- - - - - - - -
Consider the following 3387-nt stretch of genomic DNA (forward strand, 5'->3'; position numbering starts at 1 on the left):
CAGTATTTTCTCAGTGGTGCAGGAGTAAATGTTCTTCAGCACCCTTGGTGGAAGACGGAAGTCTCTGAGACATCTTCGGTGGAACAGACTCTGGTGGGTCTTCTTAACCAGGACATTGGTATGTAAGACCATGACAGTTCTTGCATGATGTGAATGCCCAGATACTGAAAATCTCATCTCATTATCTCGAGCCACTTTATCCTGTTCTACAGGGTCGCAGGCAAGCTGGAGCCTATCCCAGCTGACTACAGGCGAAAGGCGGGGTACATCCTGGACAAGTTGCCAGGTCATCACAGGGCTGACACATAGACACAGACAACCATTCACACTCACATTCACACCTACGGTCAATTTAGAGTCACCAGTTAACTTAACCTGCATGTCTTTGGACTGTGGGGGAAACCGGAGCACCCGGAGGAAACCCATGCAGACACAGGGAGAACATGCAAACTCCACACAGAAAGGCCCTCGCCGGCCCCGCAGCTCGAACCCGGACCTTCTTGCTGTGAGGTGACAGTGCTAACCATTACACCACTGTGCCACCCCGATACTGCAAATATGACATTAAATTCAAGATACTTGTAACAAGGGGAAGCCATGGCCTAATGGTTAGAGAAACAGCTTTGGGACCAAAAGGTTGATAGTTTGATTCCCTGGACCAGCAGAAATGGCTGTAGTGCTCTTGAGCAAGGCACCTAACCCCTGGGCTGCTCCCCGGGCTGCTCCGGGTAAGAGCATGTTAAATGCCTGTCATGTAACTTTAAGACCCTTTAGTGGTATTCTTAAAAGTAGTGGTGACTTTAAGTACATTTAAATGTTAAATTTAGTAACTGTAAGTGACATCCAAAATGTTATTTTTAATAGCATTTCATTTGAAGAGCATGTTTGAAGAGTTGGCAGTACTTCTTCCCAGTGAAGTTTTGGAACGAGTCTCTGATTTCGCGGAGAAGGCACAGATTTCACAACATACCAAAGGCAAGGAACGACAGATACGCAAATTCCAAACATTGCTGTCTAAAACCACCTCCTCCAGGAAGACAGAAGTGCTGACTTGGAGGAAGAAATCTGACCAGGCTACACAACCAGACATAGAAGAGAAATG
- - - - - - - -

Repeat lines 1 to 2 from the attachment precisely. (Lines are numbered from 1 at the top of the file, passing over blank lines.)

Consider the following 3387-nt stretch of genomic DNA (forward strand, 5'->3'; position numbering starts at 1 on the left):
CAGTATTTTCTCAGTGGTGCAGGAGTAAATGTTCTTCAGCACCCTTGGTGGAAGACGGAAGTCTCTGAGACATCTTCGGTGGAACAGACTCTGGTGGGTCTTCTTAACCAGGACATTGGTATGTAAGACCATGACAGTTCTTGCATGATGTGAATGCCCAGATACTGAAAATCTCATCTCATTATCTCGAGCCACTTTATCCTGTTCTACAGGGTCGCAGGCAAGCTGGAGCCTATCCCAGCTGACTACAGGCGAAAGGCGGGGTACATCCTGGACAAGTTGCCAGGTCATCACAGGGCTGACACATAGACACAGACAACCATTCACACTCACATTCACACCTACGGTCAATTTAGAGTCACCAGTTAACTTAACCTGCATGTCTTTGGACTGTGGGGGAAACCGGAGCACCCGGAGGAAACCCATGCAGACACAGGGAGAACATGCAAACTCCACACAGAAAGGCCCTCGCCGGCCCCGCAGCTCGAACCCGGACCTTCTTGCTGTGAGGTGACAGTGCTAACCATTACACCACTGTGCCACCCCGATACTGCAAATATGACATTAAATTCAAGATACTTGTAACAAGGGGAAGCCATGGCCTAATGGTTAGAGAAACAGCTTTGGGACCAAAAGGTTGATAGTTTGATTCCCTGGACCAGCAGAAATGGCTGTAGTGCTCTTGAGCAAGGCACCTAACCCCTGGGCTGCTCCCCGGGCTGCTCCGGGTAAGAGCATGTTAAATGCCTGTCATGTAACTTTAAGACCCTTTAGTGGTATTCTTAAAAGTAGTGGTGACTTTAAGTACATTTAAATGTTAAATTTAGTAACTGTAAGTGACATCCAAAATGTTATTTTTAATAGCATTTCATTTGAAGAGCATGTTTGAAGAGTTGGCAGTACTTCTTCCCAGTGAAGTTTTGGAACGAGTCTCTGATTTCGCGGAGAAGGCACAGATTTCACAACATACCAAAGGCAAGGAACGACAGATACGCAAATTCCAAACATTGCTGTCTAAAACCACCTCCTCCAGGAAGACAGAAGTGCTGACTTGGAGGAAGAAATCTGACCAGGCTACACAACCAGACATAGAAGAGAAATG